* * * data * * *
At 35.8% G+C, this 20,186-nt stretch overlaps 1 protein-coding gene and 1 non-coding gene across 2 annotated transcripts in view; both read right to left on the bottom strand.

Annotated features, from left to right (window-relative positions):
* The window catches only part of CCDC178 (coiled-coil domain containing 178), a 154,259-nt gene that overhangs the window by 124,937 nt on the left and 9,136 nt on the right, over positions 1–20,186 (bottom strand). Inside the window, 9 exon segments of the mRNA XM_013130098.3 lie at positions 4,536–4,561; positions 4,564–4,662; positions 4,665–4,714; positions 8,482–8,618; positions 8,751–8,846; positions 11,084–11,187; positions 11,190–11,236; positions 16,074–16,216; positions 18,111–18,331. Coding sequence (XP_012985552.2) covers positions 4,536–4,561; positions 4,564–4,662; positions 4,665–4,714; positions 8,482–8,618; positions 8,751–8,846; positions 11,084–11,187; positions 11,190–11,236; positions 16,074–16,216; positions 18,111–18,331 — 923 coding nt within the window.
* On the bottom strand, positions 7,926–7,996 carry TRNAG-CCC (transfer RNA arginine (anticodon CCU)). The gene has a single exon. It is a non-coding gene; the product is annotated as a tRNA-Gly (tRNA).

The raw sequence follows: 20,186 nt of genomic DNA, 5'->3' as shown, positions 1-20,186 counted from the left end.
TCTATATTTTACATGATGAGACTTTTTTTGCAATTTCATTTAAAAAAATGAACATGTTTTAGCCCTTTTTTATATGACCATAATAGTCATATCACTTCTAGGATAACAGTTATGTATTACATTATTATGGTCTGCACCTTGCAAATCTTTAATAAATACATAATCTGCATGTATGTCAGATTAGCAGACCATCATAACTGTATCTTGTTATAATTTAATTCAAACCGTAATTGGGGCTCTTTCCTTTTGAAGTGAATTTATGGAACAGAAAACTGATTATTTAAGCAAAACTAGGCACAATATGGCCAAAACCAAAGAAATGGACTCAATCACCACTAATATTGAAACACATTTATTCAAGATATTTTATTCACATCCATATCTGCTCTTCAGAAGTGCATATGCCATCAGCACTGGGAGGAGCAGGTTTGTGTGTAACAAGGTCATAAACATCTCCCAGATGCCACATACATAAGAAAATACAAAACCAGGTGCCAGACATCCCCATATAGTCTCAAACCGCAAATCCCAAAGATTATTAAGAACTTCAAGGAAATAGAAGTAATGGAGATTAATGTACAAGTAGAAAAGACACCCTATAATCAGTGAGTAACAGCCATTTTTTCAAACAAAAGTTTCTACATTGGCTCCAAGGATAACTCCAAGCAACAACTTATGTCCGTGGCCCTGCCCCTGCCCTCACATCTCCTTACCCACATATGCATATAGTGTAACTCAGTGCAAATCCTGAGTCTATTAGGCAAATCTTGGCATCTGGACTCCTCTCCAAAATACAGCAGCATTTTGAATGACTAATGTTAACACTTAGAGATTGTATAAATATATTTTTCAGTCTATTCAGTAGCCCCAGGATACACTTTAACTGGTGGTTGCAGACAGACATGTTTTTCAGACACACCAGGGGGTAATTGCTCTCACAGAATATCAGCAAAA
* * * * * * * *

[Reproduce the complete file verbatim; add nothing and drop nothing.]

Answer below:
At 35.8% G+C, this 20,186-nt stretch overlaps 1 protein-coding gene and 1 non-coding gene across 2 annotated transcripts in view; both read right to left on the bottom strand.

Annotated features, from left to right (window-relative positions):
* The window catches only part of CCDC178 (coiled-coil domain containing 178), a 154,259-nt gene that overhangs the window by 124,937 nt on the left and 9,136 nt on the right, over positions 1–20,186 (bottom strand). Inside the window, 9 exon segments of the mRNA XM_013130098.3 lie at positions 4,536–4,561; positions 4,564–4,662; positions 4,665–4,714; positions 8,482–8,618; positions 8,751–8,846; positions 11,084–11,187; positions 11,190–11,236; positions 16,074–16,216; positions 18,111–18,331. Coding sequence (XP_012985552.2) covers positions 4,536–4,561; positions 4,564–4,662; positions 4,665–4,714; positions 8,482–8,618; positions 8,751–8,846; positions 11,084–11,187; positions 11,190–11,236; positions 16,074–16,216; positions 18,111–18,331 — 923 coding nt within the window.
* On the bottom strand, positions 7,926–7,996 carry TRNAG-CCC (transfer RNA arginine (anticodon CCU)). The gene has a single exon. It is a non-coding gene; the product is annotated as a tRNA-Gly (tRNA).

The raw sequence follows: 20,186 nt of genomic DNA, 5'->3' as shown, positions 1-20,186 counted from the left end.
TCTATATTTTACATGATGAGACTTTTTTTGCAATTTCATTTAAAAAAATGAACATGTTTTAGCCCTTTTTTATATGACCATAATAGTCATATCACTTCTAGGATAACAGTTATGTATTACATTATTATGGTCTGCACCTTGCAAATCTTTAATAAATACATAATCTGCATGTATGTCAGATTAGCAGACCATCATAACTGTATCTTGTTATAATTTAATTCAAACCGTAATTGGGGCTCTTTCCTTTTGAAGTGAATTTATGGAACAGAAAACTGATTATTTAAGCAAAACTAGGCACAATATGGCCAAAACCAAAGAAATGGACTCAATCACCACTAATATTGAAACACATTTATTCAAGATATTTTATTCACATCCATATCTGCTCTTCAGAAGTGCATATGCCATCAGCACTGGGAGGAGCAGGTTTGTGTGTAACAAGGTCATAAACATCTCCCAGATGCCACATACATAAGAAAATACAAAACCAGGTGCCAGACATCCCCATATAGTCTCAAACCGCAAATCCCAAAGATTATTAAGAACTTCAAGGAAATAGAAGTAATGGAGATTAATGTACAAGTAGAAAAGACACCCTATAATCAGTGAGTAACAGCCATTTTTTCAAACAAAAGTTTCTACATTGGCTCCAAGGATAACTCCAAGCAACAACTTATGTCCGTGGCCCTGCCCCTGCCCTCACATCTCCTTACCCACATATGCATATAGTGTAACTCAGTGCAAATCCTGAGTCTATTAGGCAAATCTTGGCATCTGGACTCCTCTCCAAAATACAGCAGCATTTTGAATGACTAATGTTAACACTTAGAGATTGTATAAATATATTTTTCAGTCTATTCAGTAGCCCCAGGATACACTTTAACTGGTGGTTGCAGACAGACATGTTTTTCAGACACACCAGGGGGTAATTGCTCTCACAGAATATCAGCAAAA